The heart of an ancient Buddhist kingdom

Palembang, the capital of South Sumatra, was once the centre seat of the ancient Srivijaya Empire. For more than three centuries, the Buddhist kingdom was a powerful trade hub with merchants from China, India and Java trading in gold, spices, silk and ivory. Today, the legacy of Srivijaya’s golden age shows itself in the city’s museums, its traditionally woven gold and silver songket textiles and its red-and-black lacquerware.

In more recent glories, the city co-hosted the 26th Southeast Asian Games in 2011, with the opening ceremony taking place at Gelora Sriwijaya Stadium. Spanning the wide Musi River that divides the city is Ampera Bridge, a striking feature that locals often compare to San Francisco's Golden Gate Bridge. For gastronomic travellers, Palembang’s regional specialty is pempek, a savoury fishcake served with sweet vinegar sauce.

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Things to do

  • Cruise the Musi

    On a cruise down the Musi River opens in new window you’ll pass the iconic Ampera bridge and the largest traditional market in the city, buzzing Pasar 16 Ilir (activities peak around 11am). Haggle with the local captains to charter your ride.

  • Island-hopping

    The highlight of a cruise down the Musi is a stop at Kemaro Island, found on a delta around 6km from Ampera Bridge. The island is home to a nine-storey pagoda, Hok Tjing Rio, and the grave of a Chinese princess who was betrothed to a Srivijaya king.

  • Megalithic monuments

    Pagaralam opens in new window, a six hour drive from Palembang, is well worth a visit. Nestled in the Pasemah Highlands, it’s famous for the mysterious megalithic stone monuments that dot the landscape. While these date back some 3000 years, little else is known about them or the civilisation that carved them.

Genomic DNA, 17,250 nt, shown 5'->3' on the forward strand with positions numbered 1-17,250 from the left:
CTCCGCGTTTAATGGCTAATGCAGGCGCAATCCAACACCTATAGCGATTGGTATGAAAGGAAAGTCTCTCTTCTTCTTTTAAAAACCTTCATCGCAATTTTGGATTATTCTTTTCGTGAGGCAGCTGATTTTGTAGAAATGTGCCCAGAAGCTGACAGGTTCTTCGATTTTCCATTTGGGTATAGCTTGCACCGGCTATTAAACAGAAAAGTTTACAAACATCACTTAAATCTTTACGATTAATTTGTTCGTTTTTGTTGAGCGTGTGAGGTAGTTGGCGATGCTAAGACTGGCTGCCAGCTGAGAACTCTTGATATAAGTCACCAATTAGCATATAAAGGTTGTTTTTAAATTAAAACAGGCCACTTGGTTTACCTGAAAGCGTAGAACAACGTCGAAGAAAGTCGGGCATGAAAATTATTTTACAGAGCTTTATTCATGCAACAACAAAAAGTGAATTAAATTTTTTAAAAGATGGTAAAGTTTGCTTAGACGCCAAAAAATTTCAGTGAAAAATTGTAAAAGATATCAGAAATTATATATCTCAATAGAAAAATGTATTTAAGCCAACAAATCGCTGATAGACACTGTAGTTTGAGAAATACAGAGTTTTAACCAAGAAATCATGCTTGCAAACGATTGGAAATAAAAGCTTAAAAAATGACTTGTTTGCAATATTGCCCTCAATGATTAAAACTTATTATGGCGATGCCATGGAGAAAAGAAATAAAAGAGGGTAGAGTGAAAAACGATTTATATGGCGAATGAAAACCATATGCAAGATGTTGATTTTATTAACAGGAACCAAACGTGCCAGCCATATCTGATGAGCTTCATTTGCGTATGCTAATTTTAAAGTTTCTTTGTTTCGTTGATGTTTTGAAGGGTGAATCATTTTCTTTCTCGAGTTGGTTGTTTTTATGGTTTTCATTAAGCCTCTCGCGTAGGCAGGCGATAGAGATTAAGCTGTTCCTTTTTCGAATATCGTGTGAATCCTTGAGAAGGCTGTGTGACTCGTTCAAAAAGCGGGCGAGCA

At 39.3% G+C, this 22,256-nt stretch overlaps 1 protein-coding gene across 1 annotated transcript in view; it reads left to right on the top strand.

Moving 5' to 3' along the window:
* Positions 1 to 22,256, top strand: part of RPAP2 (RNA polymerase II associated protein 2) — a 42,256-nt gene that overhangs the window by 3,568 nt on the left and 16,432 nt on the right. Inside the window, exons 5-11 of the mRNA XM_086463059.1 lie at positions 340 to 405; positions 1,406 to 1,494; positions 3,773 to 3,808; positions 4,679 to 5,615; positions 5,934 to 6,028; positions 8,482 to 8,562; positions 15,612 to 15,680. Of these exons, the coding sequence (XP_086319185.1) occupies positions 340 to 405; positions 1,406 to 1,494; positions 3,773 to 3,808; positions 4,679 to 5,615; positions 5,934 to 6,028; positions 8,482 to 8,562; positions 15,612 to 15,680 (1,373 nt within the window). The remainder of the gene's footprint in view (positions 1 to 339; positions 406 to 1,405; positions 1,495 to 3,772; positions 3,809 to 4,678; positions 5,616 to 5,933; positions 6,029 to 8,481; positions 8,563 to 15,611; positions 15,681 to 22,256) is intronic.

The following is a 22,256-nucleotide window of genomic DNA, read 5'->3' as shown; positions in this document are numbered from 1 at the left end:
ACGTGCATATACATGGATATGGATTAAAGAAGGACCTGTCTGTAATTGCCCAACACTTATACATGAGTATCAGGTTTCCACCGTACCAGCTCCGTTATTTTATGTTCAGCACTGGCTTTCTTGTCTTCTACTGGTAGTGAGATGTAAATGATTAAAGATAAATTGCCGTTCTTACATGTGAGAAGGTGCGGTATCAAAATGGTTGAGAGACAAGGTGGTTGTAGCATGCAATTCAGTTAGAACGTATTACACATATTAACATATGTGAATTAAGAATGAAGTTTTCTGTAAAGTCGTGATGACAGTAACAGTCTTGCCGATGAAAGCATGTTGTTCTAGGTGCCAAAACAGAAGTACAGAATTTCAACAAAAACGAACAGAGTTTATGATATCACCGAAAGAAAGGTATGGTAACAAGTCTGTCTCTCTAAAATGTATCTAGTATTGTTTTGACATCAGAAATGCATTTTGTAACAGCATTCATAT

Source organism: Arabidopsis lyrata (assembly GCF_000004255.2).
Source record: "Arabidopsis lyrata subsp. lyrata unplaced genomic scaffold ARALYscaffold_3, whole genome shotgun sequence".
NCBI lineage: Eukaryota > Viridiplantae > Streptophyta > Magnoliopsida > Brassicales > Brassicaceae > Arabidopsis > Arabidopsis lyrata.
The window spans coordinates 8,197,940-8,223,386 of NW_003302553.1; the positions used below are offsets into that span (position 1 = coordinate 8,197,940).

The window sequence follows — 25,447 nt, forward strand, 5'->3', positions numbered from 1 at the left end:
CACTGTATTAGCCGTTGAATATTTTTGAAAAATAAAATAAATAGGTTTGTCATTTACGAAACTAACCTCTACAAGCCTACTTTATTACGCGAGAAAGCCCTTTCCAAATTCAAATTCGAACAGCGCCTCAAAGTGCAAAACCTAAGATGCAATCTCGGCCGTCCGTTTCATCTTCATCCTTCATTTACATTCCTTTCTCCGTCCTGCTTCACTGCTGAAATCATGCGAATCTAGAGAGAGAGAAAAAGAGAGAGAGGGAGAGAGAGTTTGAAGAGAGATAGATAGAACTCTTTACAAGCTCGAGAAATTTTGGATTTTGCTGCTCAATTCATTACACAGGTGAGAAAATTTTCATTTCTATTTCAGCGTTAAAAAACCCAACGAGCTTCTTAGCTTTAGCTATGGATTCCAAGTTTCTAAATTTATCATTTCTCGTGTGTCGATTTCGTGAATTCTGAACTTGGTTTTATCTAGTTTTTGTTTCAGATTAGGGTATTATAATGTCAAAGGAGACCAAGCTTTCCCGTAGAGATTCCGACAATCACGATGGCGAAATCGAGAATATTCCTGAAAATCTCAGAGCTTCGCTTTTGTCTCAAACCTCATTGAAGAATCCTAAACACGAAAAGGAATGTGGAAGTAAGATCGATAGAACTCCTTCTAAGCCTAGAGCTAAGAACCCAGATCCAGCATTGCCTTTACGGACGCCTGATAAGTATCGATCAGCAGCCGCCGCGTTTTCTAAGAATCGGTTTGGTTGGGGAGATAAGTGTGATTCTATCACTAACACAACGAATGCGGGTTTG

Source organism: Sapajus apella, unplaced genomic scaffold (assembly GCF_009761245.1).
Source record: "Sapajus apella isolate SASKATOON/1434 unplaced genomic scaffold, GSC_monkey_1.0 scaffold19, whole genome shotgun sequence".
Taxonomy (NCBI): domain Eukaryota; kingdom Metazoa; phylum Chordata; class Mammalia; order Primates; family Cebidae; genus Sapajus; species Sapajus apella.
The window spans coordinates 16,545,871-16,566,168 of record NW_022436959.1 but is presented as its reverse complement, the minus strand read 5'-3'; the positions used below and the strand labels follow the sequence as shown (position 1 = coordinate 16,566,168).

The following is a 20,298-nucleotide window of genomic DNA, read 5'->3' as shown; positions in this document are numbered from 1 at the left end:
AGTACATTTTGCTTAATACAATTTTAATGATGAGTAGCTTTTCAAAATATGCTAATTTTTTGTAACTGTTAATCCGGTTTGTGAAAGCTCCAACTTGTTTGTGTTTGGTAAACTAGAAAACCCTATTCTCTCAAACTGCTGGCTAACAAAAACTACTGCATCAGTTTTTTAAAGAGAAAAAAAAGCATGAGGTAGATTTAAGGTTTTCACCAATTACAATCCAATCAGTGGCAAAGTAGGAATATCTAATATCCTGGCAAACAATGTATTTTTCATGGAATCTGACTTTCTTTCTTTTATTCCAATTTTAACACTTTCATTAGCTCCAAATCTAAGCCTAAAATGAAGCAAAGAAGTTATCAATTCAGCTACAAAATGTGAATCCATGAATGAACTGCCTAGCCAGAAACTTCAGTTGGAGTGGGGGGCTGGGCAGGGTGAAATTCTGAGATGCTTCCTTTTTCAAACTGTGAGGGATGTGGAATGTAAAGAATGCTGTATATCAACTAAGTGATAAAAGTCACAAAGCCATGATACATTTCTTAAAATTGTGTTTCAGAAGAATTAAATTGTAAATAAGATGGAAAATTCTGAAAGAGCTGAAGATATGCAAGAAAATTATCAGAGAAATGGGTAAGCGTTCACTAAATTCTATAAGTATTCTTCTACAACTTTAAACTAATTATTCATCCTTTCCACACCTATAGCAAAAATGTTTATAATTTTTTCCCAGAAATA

• Songket shopping

    Behind the Museum Sultan Machmud Badaruddin II, lies Palembang’s local art market where you can watch artisans at work and buy handcrafted souvenirs. Look out for the region’s gorgeous gold and silver songket sarongs and red-and-black lacquerware.

  • Step into history

    The Museum of Sultan Mahmud Badaruddin II opens in new window holds a collection of more than 500 artefacts ranging from the kingdom of Srivijaya to the Sultanate of Palembang. The building itself is a mix of Dutch colonial architecture and traditional Limas roofing.

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Airport information

Sultan Mahmud Badaruddin II Airport opens in new window (PLM)

Distance to city centre 15km

Taxi A taxi into the centre of town takes around 30 minutes and should cost about IDR 100,000; try to stick with Blue Bird, the most reliable brand.

Bus TransMusi buses (corridor 5) run from the airport to Alang Alang Lebar bus station; from there you’ll need to catch a connection to the centre of town. The fare is around IDR 5000.

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When to go

Palembang has a tropical, rainforest climate with relatively high humidity and consistent year round lows around 23°C and highs around 31°C. July and August experience the least yearly rainfall while November to April are the region’s wettest months.

Every June the Sriwijaya Festival takes place at the Archaeological Park of Sriwijaya Palembang in celebration of the ancient kingdom. Come August, coinciding with Independence Day (17 August), the Annual Bidar Race (a traditional canoe race) takes place on the Musi River.

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Getting around

Palembang’s city bus system, TransMusi, is one of Indonesia’s most reliable. There are currently 11 lines in operation; take corridor 2 for the Palembang Indah Mall and corridor 6 for Palembang Square. Taxis can be scarce and tend to refuse to use the meter; try to use the most reliable, Blue Bird opens in new window taxis. Otherwise, there are always plenty of ojek (motorcycle taxis) around the city.

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